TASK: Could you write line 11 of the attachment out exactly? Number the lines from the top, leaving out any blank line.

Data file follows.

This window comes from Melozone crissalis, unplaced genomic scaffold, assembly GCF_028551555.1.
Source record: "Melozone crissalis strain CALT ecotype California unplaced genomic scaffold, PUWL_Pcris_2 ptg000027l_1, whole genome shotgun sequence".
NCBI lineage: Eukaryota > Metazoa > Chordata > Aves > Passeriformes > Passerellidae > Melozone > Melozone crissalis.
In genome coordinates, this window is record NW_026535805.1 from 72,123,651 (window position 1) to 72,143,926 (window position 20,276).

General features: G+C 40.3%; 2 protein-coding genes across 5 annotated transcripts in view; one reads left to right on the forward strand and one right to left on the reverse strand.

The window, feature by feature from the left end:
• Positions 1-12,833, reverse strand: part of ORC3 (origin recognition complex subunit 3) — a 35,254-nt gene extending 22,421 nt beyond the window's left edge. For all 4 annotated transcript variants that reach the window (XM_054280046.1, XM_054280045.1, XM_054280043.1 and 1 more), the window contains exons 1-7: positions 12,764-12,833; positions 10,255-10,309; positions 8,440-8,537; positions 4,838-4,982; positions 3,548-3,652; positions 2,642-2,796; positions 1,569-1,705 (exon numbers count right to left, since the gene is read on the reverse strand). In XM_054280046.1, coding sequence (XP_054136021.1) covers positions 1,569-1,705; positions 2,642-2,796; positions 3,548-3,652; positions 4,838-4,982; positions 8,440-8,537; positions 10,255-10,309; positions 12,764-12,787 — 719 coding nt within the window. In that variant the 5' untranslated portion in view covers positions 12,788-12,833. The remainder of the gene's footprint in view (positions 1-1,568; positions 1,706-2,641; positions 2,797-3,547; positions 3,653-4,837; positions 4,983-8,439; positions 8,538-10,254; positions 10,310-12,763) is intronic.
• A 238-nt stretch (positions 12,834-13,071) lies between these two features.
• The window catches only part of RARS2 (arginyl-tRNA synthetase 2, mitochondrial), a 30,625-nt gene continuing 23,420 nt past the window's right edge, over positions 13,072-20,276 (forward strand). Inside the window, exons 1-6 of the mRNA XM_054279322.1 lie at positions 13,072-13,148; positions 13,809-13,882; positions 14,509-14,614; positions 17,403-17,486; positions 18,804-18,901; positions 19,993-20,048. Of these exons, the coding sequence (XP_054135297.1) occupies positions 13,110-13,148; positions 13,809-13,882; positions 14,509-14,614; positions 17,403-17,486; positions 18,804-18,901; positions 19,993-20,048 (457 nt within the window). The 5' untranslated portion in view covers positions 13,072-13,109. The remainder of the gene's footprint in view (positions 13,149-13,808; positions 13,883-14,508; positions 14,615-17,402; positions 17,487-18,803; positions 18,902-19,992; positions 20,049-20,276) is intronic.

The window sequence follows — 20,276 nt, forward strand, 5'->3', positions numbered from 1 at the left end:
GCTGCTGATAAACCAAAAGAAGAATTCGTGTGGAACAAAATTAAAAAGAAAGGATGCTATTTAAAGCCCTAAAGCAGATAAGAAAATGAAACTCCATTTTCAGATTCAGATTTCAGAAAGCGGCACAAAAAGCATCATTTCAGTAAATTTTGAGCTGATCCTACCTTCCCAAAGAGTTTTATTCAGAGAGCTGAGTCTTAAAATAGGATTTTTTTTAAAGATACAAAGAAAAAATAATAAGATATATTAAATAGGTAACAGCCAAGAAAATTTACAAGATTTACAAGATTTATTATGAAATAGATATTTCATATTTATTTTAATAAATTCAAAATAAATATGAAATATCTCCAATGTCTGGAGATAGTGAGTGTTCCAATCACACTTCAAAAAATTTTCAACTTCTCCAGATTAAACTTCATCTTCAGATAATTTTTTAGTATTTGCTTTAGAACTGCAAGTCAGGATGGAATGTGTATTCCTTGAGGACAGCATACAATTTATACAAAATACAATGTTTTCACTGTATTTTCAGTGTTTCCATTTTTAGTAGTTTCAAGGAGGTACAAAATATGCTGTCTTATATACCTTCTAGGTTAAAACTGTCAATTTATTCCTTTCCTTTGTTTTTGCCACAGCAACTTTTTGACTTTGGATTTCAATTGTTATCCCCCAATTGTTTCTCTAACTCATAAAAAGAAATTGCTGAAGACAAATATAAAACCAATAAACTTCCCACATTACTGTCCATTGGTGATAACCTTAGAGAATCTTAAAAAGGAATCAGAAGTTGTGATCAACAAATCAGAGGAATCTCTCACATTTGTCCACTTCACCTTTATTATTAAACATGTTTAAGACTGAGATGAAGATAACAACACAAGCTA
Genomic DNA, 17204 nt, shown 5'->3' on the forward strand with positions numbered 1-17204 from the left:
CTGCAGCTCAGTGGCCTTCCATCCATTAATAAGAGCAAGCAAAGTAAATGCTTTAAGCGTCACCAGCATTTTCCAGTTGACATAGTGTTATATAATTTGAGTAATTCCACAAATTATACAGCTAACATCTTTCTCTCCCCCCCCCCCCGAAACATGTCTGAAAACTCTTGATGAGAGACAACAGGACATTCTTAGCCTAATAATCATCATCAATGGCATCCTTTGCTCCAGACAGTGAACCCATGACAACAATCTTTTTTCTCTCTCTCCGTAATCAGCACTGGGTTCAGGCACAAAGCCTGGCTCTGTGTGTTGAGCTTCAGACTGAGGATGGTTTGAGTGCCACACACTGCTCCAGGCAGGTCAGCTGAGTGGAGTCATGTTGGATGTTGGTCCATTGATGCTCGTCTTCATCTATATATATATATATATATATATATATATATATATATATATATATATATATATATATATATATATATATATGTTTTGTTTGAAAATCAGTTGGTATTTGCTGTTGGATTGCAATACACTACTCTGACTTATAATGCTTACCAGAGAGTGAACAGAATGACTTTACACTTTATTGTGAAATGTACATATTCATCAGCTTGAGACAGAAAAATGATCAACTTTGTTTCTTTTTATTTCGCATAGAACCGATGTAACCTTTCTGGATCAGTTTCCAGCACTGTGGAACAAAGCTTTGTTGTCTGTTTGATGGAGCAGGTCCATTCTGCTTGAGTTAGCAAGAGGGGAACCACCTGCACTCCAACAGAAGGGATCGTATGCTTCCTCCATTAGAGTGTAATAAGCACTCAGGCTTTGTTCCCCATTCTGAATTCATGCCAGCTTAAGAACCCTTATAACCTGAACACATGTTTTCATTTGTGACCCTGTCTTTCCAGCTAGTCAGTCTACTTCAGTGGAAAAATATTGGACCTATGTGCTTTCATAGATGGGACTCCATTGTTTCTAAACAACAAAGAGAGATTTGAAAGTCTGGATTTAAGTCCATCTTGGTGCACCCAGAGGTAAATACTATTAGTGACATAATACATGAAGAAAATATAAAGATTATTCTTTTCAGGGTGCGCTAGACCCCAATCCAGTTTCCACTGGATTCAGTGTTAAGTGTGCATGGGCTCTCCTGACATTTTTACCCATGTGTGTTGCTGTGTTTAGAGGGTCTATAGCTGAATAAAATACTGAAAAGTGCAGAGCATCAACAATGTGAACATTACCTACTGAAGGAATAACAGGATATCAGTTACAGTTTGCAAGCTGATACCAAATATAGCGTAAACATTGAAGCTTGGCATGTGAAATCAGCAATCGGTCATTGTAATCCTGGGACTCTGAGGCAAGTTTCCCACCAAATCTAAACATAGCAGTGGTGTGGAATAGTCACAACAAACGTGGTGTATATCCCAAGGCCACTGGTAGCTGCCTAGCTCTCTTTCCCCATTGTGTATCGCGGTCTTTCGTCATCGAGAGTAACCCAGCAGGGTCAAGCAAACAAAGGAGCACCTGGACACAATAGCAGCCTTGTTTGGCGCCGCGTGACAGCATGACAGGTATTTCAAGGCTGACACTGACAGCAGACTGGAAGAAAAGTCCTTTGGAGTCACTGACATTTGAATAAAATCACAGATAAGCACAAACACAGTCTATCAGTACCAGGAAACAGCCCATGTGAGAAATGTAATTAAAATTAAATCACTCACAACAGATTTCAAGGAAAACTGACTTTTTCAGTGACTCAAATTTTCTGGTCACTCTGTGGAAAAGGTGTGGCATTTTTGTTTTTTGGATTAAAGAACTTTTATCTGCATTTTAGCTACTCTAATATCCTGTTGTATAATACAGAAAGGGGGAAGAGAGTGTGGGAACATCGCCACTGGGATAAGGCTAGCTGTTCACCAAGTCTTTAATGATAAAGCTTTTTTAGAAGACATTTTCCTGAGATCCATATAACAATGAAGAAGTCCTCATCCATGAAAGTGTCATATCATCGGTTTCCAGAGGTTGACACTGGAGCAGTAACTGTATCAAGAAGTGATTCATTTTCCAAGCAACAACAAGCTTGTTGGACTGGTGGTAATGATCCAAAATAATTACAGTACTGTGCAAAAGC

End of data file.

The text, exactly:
GCTGCTGATAAACCAAAAGAAGAATTCGTGTGGAACAAAATTAAAAAGAAAGGATGCTATTTAAAGCCCTAAAGCAGATAAGAAAATGAAACTCCATTTTCAGATTCAGATTTCAGAAAGCGGCACAAAAAGCATCATTTCAGTAAATTTTGAGCTGATCCTACCTTCCCAAAGAGTTTTATTCAGAGAGCTGAGTCTTAAAATAGGATTTTTTTTAAAGATACAAAGAAAAAATAATAAGATATATTAAATAGGTAACAGCCAAGAAAATTTACAAGATTTACAAGATTTATTATGAAATAGATATTTCATATTTATTTTAATAAATTCAAAATAAATATGAAATATCTCCAATGTCTGGAGATAGTGAGTGTTCCAATCACACTTCAAAAAATTTTCAACTTCTCCAGATTAAACTTCATCTTCAGATAATTTTTTAGTATTTGCTTTAGAACTGCAAGTCAGGATGGAATGTGTATTCCTTGAGGACAGCATACAATTTATACAAAATACAATGTTTTCACTGTATTTTCAGTGTTTCCATTTTTAGTAGTTTCAAGGAGGTACAAAATATGCTGTCTTATATACCTTCTAGGTTAAAACTGTCAATTTATTCCTTTCCTTTGTTTTTGCCACAGCAACTTTTTGACTTTGGATTTCAATTGTTATCCCCCAATTGTTTCTCTAACTCATAAAAAGAAATTGCTGAAGACAAATATAAAACCAATAAACTTCCCACATTACTGTCCATTGGTGATAACCTTAGAGAATCTTAAAAAGGAATCAGAAGTTGTGATCAACAAATCAGAGGAATCTCTCACATTTGTCCACTTCACCTTTATTATTAAACATGTTTAAGACTGAGATGAAGATAACAACACAAGCTA